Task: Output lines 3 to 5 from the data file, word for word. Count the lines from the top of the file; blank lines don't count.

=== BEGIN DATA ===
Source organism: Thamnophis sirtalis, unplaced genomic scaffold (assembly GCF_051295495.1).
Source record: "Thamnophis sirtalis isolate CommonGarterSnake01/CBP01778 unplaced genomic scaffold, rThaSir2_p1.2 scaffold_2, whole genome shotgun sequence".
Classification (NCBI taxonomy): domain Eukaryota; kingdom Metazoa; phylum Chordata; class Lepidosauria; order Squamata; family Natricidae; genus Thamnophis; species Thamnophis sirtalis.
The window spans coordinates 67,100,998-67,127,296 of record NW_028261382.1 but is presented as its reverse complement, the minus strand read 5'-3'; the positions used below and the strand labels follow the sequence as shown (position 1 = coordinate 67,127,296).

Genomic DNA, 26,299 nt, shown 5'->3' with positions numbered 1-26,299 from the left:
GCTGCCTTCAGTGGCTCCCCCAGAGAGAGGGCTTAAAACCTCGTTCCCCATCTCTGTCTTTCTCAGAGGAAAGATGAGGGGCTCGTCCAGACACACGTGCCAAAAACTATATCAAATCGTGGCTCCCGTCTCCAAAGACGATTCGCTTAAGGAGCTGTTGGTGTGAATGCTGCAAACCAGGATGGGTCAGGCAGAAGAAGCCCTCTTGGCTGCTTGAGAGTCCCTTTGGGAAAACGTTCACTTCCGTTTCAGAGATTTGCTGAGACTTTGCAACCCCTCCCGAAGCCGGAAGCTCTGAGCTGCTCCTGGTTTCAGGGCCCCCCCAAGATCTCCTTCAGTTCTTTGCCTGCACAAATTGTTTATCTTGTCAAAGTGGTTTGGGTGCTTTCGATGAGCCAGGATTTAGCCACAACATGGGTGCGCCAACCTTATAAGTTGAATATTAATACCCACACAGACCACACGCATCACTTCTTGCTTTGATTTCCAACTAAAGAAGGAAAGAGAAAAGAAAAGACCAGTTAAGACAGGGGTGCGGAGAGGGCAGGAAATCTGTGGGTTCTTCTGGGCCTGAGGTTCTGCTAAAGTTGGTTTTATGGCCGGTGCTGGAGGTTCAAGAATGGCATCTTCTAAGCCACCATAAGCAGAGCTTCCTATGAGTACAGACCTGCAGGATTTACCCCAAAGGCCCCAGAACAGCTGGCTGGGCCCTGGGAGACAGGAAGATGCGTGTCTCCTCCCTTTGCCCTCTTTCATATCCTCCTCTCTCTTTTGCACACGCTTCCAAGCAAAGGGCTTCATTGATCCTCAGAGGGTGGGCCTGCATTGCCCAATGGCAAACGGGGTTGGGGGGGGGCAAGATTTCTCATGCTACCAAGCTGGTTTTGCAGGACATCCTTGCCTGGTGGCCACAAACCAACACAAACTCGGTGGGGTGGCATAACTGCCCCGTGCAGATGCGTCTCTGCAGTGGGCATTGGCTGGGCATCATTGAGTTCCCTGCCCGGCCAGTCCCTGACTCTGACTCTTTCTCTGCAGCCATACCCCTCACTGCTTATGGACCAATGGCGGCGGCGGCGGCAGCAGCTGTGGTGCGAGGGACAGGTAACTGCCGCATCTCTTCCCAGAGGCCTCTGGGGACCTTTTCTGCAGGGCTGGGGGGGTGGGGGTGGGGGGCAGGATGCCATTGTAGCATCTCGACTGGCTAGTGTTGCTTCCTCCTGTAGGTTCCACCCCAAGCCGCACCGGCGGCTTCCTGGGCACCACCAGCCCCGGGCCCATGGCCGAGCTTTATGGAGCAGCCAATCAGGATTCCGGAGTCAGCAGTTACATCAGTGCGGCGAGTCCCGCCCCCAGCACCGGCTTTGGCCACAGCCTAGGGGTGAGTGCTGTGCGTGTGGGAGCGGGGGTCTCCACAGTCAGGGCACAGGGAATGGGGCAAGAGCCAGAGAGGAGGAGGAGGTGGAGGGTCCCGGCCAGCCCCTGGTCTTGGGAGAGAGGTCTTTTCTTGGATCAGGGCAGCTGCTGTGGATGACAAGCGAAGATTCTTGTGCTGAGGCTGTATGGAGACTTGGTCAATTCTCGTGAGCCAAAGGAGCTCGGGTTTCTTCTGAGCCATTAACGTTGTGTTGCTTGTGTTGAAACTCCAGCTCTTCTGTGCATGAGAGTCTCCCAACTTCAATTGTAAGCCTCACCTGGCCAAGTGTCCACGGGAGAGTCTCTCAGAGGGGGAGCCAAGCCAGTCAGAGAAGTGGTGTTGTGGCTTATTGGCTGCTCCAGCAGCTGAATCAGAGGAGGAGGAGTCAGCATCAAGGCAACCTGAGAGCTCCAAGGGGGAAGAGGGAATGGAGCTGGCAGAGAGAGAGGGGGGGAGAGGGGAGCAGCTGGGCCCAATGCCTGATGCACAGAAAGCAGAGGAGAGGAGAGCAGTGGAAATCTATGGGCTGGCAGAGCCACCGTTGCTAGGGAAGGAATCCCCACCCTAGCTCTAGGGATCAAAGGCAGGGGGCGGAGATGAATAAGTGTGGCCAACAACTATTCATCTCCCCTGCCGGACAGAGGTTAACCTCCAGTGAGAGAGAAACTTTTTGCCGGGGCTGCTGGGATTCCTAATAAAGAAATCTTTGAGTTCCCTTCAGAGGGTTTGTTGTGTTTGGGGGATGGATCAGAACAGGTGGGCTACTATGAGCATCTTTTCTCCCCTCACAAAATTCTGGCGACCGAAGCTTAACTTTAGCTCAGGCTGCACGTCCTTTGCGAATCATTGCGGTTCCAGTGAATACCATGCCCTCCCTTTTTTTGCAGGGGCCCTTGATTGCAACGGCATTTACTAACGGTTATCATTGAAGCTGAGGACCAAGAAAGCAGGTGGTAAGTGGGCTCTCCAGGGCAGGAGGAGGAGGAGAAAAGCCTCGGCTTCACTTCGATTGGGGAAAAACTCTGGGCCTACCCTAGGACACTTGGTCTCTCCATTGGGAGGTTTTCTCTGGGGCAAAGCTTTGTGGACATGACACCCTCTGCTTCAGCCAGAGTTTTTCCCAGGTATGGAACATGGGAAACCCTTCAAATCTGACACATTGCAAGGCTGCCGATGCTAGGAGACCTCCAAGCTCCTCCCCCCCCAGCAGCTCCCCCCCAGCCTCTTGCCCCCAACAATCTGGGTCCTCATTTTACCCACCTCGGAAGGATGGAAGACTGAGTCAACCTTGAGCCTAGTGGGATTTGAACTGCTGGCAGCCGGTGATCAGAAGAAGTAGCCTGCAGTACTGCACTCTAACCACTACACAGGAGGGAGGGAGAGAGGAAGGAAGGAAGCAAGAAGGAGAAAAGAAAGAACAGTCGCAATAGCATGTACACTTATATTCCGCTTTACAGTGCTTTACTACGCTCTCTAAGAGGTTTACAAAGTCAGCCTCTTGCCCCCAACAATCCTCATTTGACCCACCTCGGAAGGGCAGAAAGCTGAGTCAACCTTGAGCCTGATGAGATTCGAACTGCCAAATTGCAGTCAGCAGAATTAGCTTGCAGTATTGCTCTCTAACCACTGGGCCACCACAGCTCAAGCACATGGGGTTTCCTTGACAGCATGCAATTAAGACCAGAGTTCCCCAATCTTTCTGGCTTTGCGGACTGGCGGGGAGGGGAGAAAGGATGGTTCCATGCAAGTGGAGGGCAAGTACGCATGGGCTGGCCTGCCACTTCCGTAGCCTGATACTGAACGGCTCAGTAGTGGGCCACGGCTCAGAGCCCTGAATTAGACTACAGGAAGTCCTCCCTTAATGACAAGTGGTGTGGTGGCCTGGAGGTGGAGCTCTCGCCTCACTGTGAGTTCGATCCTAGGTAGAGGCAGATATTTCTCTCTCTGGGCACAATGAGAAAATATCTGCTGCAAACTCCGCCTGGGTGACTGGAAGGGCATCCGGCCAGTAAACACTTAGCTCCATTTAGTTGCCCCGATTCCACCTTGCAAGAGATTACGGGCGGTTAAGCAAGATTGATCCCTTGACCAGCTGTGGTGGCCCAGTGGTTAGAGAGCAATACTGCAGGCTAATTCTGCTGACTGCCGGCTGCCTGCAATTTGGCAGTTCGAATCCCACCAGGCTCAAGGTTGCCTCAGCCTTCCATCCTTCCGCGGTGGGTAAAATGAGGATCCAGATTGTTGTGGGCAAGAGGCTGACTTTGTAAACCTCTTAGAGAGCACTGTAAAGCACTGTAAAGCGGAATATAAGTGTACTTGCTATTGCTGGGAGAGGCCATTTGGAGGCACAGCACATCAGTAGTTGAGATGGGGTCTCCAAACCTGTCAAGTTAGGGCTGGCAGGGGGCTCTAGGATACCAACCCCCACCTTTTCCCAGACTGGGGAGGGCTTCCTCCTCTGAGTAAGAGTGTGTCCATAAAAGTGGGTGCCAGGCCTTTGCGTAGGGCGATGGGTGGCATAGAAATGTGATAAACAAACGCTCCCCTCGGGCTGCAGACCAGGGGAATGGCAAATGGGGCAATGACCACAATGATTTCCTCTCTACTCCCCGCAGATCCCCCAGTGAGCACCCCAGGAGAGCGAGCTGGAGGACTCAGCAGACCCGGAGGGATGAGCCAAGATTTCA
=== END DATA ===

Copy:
Classification (NCBI taxonomy): domain Eukaryota; kingdom Metazoa; phylum Chordata; class Lepidosauria; order Squamata; family Natricidae; genus Thamnophis; species Thamnophis sirtalis.
The window spans coordinates 67,100,998-67,127,296 of record NW_028261382.1 but is presented as its reverse complement, the minus strand read 5'-3'; the positions used below and the strand labels follow the sequence as shown (position 1 = coordinate 67,127,296).

Genomic DNA, 26,299 nt, shown 5'->3' with positions numbered 1-26,299 from the left: